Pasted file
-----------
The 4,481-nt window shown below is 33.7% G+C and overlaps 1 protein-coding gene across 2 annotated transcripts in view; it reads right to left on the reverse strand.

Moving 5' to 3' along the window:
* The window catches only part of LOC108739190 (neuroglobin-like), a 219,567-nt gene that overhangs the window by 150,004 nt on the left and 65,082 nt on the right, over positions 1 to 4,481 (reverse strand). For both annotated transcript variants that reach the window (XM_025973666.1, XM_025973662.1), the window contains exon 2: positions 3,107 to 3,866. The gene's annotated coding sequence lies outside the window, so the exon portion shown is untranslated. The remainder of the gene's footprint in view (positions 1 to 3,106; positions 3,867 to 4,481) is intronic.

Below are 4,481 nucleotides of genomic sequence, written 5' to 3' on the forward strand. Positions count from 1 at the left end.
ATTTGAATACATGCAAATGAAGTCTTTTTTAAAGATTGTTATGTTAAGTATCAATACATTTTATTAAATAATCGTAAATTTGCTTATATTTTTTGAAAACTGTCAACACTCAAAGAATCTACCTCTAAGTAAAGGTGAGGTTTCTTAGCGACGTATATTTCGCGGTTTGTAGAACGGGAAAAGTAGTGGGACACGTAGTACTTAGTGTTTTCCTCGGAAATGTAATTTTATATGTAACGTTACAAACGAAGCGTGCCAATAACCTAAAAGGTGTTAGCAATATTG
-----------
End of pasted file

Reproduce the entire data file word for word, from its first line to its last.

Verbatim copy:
The 4,481-nt window shown below is 33.7% G+C and overlaps 1 protein-coding gene across 2 annotated transcripts in view; it reads right to left on the reverse strand.

Moving 5' to 3' along the window:
* The window catches only part of LOC108739190 (neuroglobin-like), a 219,567-nt gene that overhangs the window by 150,004 nt on the left and 65,082 nt on the right, over positions 1 to 4,481 (reverse strand). For both annotated transcript variants that reach the window (XM_025973666.1, XM_025973662.1), the window contains exon 2: positions 3,107 to 3,866. The gene's annotated coding sequence lies outside the window, so the exon portion shown is untranslated. The remainder of the gene's footprint in view (positions 1 to 3,106; positions 3,867 to 4,481) is intronic.

Below are 4,481 nucleotides of genomic sequence, written 5' to 3' on the forward strand. Positions count from 1 at the left end.
ATTTGAATACATGCAAATGAAGTCTTTTTTAAAGATTGTTATGTTAAGTATCAATACATTTTATTAAATAATCGTAAATTTGCTTATATTTTTTGAAAACTGTCAACACTCAAAGAATCTACCTCTAAGTAAAGGTGAGGTTTCTTAGCGACGTATATTTCGCGGTTTGTAGAACGGGAAAAGTAGTGGGACACGTAGTACTTAGTGTTTTCCTCGGAAATGTAATTTTATATGTAACGTTACAAACGAAGCGTGCCAATAACCTAAAAGGTGTTAGCAATATTG